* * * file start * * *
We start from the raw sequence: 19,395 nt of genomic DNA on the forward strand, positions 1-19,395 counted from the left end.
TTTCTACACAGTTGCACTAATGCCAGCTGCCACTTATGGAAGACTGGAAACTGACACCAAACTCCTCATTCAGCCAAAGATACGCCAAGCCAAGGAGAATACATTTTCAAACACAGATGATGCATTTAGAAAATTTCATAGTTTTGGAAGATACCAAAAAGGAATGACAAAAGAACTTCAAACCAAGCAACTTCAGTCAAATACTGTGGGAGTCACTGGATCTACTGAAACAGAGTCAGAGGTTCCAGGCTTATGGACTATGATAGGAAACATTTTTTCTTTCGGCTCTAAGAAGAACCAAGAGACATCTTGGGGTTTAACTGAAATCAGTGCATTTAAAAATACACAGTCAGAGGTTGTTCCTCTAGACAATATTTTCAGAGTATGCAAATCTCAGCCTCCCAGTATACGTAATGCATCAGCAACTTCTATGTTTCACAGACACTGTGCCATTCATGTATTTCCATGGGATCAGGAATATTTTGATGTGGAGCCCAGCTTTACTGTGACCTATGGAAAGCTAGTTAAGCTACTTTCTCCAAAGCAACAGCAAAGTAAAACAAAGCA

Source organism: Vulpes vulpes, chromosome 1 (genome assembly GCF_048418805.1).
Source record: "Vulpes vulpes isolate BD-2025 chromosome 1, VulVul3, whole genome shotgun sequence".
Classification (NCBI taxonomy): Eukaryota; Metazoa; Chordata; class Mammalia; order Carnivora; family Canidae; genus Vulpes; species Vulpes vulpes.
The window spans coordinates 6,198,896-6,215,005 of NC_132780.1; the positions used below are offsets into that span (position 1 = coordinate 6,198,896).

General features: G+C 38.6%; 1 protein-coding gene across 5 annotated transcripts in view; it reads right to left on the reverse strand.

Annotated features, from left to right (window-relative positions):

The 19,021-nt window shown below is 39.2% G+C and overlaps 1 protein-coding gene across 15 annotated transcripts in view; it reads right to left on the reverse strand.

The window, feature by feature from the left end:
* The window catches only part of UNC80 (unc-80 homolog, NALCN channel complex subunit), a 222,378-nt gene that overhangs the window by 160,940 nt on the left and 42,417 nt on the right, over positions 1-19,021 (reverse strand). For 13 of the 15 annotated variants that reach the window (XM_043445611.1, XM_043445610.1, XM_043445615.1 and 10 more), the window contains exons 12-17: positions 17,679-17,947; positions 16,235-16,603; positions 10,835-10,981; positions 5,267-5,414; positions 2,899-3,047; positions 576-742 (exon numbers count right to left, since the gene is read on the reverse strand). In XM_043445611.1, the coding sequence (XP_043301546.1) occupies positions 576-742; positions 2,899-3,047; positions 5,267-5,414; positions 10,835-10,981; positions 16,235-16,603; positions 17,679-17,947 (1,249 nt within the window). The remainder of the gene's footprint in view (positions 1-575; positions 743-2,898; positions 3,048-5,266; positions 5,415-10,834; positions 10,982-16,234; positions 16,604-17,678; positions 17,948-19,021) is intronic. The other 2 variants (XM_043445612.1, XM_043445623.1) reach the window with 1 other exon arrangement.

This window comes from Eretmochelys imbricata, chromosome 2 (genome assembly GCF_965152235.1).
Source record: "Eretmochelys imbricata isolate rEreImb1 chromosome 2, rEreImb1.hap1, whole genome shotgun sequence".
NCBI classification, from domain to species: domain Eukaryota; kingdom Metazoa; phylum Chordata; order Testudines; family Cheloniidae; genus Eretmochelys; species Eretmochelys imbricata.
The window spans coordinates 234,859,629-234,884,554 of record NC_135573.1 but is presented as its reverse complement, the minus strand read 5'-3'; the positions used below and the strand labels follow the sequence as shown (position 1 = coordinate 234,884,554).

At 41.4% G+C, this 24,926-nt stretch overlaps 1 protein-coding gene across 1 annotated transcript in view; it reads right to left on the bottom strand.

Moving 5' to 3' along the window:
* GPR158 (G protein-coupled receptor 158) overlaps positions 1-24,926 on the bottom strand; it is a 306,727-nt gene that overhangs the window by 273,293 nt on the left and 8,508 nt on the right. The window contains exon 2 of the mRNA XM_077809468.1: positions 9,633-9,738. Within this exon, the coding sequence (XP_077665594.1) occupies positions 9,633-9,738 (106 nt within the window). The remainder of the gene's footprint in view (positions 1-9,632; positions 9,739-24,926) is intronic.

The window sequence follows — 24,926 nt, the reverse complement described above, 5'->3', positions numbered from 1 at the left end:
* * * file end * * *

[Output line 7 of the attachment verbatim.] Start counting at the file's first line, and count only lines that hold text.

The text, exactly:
General features: G+C 38.6%; 1 protein-coding gene across 5 annotated transcripts in view; it reads right to left on the reverse strand.